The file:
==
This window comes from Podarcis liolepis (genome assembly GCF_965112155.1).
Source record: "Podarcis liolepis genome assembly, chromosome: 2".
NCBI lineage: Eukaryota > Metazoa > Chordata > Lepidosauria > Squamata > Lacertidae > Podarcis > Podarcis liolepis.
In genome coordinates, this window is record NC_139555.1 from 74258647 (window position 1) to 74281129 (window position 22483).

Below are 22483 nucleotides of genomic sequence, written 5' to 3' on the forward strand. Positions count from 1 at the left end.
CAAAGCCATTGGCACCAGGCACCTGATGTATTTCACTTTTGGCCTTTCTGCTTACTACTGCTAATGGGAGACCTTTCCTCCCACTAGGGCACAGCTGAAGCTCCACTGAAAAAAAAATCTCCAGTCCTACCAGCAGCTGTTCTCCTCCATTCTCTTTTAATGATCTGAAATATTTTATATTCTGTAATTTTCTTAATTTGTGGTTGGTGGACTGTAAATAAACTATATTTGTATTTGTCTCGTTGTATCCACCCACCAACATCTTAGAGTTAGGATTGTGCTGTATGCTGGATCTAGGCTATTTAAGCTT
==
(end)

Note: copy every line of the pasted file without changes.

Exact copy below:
This window comes from Podarcis liolepis (genome assembly GCF_965112155.1).
Source record: "Podarcis liolepis genome assembly, chromosome: 2".
NCBI lineage: Eukaryota > Metazoa > Chordata > Lepidosauria > Squamata > Lacertidae > Podarcis > Podarcis liolepis.
In genome coordinates, this window is record NC_139555.1 from 74258647 (window position 1) to 74281129 (window position 22483).

Below are 22483 nucleotides of genomic sequence, written 5' to 3' on the forward strand. Positions count from 1 at the left end.
CAAAGCCATTGGCACCAGGCACCTGATGTATTTCACTTTTGGCCTTTCTGCTTACTACTGCTAATGGGAGACCTTTCCTCCCACTAGGGCACAGCTGAAGCTCCACTGAAAAAAAAATCTCCAGTCCTACCAGCAGCTGTTCTCCTCCATTCTCTTTTAATGATCTGAAATATTTTATATTCTGTAATTTTCTTAATTTGTGGTTGGTGGACTGTAAATAAACTATATTTGTATTTGTCTCGTTGTATCCACCCACCAACATCTTAGAGTTAGGATTGTGCTGTATGCTGGATCTAGGCTATTTAAGCTT